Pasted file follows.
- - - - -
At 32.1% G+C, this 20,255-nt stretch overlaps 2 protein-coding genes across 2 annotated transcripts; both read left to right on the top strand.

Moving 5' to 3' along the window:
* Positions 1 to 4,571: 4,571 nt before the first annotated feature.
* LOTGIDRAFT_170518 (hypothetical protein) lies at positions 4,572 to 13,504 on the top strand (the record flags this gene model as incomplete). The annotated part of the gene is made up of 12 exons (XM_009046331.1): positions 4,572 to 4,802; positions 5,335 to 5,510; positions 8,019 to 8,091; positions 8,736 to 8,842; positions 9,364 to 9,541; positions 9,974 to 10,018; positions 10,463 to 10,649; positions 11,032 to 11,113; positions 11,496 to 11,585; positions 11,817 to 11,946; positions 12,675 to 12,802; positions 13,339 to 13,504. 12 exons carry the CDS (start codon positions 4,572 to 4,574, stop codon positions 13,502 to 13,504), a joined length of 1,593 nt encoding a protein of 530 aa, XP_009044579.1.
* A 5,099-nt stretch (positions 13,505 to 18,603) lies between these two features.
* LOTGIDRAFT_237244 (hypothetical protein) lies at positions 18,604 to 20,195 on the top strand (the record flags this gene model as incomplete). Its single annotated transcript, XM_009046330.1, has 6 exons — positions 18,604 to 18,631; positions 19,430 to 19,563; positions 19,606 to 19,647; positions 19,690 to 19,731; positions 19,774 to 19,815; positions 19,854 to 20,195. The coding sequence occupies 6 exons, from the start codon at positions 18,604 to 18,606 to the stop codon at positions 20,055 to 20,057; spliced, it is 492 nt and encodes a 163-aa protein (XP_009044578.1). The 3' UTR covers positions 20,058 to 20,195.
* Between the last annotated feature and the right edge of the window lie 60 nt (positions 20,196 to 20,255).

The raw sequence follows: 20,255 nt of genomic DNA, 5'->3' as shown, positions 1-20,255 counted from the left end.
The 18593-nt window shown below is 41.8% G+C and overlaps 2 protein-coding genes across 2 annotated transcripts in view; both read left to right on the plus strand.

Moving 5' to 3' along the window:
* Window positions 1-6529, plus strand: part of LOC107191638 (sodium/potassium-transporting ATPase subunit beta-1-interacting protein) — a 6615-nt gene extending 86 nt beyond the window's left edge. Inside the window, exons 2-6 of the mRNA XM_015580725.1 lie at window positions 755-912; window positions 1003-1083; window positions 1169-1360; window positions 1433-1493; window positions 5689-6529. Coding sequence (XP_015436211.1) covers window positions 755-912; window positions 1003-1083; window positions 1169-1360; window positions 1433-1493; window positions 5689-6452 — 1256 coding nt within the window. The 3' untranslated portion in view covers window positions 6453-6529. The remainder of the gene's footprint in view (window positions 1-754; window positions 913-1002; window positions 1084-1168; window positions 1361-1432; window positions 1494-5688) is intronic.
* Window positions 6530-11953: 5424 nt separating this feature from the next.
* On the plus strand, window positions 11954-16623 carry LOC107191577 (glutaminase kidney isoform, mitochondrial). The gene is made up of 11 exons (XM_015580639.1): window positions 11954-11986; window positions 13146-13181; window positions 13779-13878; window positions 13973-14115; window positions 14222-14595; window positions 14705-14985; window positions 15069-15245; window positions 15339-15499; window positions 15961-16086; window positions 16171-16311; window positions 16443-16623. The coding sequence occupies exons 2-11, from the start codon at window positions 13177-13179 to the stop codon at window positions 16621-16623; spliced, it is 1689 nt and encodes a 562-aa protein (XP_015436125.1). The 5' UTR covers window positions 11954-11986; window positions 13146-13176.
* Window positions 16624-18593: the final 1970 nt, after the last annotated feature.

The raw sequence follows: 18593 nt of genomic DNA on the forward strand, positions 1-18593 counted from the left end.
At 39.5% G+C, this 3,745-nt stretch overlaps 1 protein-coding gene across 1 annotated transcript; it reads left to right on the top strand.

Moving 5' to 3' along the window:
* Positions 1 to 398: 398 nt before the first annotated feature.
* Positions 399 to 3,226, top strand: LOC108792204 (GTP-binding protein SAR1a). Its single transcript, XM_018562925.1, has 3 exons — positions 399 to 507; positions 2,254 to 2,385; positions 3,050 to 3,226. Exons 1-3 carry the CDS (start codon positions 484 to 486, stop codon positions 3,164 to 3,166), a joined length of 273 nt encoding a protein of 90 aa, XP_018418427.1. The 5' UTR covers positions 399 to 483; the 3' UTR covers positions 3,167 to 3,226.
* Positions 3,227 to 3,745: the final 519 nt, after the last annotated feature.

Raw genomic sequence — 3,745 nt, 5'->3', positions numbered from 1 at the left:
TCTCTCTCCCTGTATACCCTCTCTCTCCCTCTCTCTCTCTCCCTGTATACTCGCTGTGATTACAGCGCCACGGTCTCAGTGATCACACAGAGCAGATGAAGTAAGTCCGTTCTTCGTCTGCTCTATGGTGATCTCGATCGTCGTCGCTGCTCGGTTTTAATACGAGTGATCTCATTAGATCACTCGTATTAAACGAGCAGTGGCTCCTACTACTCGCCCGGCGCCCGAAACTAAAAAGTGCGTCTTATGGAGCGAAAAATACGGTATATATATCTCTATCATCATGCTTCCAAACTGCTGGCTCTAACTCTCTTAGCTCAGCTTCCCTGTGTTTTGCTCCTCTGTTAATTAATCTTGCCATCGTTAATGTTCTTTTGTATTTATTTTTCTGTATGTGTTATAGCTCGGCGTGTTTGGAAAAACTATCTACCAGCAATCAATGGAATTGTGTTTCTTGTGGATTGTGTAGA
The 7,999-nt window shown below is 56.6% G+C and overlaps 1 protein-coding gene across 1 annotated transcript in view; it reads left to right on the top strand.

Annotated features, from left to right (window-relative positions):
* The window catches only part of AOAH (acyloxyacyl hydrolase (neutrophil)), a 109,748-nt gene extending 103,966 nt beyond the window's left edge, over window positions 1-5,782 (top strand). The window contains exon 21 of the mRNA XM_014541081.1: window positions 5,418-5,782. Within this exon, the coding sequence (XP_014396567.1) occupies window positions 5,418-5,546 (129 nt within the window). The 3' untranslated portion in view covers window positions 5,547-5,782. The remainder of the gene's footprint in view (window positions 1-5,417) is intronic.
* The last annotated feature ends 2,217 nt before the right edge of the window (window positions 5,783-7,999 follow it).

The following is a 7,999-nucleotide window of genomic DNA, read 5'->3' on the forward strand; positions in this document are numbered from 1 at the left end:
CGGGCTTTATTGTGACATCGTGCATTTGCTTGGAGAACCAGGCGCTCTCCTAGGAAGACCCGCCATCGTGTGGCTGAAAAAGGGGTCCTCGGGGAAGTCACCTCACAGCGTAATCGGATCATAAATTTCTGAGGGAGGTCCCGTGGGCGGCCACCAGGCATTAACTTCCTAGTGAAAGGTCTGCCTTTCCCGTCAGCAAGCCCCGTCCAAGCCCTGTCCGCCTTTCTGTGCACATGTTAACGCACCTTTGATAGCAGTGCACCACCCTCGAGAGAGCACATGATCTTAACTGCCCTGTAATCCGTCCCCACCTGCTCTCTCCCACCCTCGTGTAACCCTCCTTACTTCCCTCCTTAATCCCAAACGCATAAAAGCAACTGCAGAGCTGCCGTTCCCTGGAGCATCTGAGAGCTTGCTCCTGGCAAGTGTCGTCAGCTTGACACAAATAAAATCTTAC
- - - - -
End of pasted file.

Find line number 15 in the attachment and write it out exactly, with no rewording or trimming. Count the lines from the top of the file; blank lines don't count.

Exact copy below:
The raw sequence follows: 18593 nt of genomic DNA on the forward strand, positions 1-18593 counted from the left end.